Lexus creates a working cardboard version of its IS sedan
To demonstrate the its dedication to craftsmanship, Lexus has created an impressive drivable replica of its IS model sedan using 1,700 pieces of precision-cut cardboard.
When manufacturers design an automobile, there are several different methods that can be used. Usually starting from drawings, the more popular option used to be creating a scale model with clay and painted to resemble a real car as closely as possible. This method of model making is sometimes still used even in today’s computer-controlled design studios.
The more modern method, however, is to model the vehicle completely on the computer. From there, designers can feed coded information to a milling machine which will cut out a 3D, solid version of what’s designed on the screen. This method is much quicker than the traditional drawing and clay modelling method.
Lexus IS sedan, made from cardboard
When Lexus decided to put together a model of their IS sedan, the company decided to demonstrate their skill by building a version out of cardboard. Lexus’ origami inspired cardboard car, however, may include a steel and aluminum frame and an electric motor, but it’s still an incredibly complicated paper sculpture.
The cardboard IS sedan is inspired, according to Lexus, by an origami test the company requires its production line workers to complete. It’s one of the qualifying tests for an upholsterer; folding a piece of paper into a perfectly constructed origami cat. To make things more interesting, the folding must be done with only one hand—the non-dominant one—and it must be completed in less than 90 seconds.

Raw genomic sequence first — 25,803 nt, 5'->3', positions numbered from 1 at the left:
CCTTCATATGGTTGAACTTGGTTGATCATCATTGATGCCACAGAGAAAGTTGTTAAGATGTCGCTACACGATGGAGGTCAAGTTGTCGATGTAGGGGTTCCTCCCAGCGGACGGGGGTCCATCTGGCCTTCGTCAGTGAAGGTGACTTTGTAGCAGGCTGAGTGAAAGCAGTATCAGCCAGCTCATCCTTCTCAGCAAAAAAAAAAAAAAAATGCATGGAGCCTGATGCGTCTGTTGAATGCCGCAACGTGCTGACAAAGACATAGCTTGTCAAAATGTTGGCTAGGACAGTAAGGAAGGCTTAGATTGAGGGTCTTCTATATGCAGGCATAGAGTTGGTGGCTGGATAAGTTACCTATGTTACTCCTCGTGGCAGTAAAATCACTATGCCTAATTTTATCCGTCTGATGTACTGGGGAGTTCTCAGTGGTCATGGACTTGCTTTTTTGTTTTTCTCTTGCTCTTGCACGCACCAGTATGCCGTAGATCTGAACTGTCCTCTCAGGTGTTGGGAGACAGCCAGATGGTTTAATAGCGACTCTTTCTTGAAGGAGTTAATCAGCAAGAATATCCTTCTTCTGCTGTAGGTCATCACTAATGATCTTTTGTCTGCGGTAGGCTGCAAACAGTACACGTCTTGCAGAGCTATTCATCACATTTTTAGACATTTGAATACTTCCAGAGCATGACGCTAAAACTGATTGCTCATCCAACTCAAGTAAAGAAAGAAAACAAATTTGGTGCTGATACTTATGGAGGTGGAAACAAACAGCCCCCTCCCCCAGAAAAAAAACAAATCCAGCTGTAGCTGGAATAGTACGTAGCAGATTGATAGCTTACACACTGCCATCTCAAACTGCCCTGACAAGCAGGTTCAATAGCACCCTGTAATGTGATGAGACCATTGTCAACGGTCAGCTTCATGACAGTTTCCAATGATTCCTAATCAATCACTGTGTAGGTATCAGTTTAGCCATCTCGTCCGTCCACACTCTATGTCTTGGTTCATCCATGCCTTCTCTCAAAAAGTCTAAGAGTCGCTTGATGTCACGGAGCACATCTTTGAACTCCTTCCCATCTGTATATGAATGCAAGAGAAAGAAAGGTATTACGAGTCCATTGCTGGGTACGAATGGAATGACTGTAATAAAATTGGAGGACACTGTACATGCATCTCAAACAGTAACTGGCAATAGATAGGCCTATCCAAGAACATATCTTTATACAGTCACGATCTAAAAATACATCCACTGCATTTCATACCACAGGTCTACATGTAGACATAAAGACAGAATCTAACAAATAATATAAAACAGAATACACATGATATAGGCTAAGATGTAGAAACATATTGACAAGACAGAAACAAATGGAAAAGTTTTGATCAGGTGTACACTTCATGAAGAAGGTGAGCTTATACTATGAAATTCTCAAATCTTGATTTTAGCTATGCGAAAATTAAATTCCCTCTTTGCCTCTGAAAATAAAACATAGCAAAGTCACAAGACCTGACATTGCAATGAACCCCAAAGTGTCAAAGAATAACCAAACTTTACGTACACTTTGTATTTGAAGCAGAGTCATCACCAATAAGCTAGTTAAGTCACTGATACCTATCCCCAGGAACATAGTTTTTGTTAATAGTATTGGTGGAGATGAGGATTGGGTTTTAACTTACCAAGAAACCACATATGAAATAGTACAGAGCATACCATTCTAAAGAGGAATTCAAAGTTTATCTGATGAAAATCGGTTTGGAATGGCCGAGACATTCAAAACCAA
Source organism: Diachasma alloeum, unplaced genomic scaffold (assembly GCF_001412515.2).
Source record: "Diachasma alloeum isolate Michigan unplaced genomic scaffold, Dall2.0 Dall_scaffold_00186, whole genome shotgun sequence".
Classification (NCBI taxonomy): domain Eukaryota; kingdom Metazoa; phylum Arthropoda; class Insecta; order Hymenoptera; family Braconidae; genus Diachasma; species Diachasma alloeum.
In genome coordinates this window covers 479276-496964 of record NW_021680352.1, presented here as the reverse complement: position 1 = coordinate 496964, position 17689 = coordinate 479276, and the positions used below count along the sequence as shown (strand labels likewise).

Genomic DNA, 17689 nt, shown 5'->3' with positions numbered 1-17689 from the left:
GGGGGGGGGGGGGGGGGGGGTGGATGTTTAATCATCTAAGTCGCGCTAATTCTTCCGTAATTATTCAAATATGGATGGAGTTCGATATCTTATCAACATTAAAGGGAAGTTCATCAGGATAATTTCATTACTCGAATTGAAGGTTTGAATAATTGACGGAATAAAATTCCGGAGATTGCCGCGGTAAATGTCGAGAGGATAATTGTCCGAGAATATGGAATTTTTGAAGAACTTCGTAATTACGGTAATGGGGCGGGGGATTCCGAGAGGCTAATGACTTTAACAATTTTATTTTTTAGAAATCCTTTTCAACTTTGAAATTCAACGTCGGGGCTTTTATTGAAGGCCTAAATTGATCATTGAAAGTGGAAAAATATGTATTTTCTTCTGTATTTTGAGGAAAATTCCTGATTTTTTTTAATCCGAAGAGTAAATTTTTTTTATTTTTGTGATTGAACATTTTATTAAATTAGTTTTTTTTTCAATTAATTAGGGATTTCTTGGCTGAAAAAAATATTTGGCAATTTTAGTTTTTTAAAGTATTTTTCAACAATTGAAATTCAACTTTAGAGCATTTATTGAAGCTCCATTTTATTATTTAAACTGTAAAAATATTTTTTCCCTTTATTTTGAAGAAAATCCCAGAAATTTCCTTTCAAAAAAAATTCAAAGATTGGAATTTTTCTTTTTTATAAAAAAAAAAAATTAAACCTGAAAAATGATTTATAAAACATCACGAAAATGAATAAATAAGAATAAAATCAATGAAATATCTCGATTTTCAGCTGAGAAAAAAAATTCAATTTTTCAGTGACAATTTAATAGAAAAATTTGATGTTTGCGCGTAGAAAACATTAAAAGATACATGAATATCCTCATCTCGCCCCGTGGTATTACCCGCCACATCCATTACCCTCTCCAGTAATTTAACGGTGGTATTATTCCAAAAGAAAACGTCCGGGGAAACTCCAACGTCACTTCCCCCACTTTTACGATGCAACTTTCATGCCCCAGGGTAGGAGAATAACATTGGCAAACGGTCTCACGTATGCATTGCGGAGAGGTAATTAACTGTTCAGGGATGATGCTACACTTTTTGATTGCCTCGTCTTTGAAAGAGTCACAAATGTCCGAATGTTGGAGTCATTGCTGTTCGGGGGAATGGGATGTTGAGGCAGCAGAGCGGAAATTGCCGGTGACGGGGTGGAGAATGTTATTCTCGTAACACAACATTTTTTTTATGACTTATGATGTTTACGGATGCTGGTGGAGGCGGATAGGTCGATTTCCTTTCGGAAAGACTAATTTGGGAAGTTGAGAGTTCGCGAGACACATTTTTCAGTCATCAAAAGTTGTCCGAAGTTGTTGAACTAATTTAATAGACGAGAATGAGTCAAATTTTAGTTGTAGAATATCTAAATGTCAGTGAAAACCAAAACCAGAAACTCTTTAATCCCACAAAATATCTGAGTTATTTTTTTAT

However, when Lexus constructed their IS model, they took the same computer-design files that they used to create the real IS, only applied those specs to carve into a series of cardboard sheets with a laser.
The sections were digitally rendered and cut as 1cm slices, then given individual reference numbers to ensure the car was assembled in the correct sequence. Every layer was then fixed together by hand using a water-based wood glue, which had to be left to set for 10 minutes after each application.
Making the origami inspired car
Although it’s only a prototype showpiece, it still boasts a full interior and functional doors and headlights. Watch the behind-the-scenes video below to delve into more detail about how Lexus and its creative partners, LaserCut Works and Scales and Models, actually made the car.
“This was a very demanding job, with five people involved in the digital design, modelling, laser cutting and assembly,” said Scales and Models founder and director Ruben Marcos.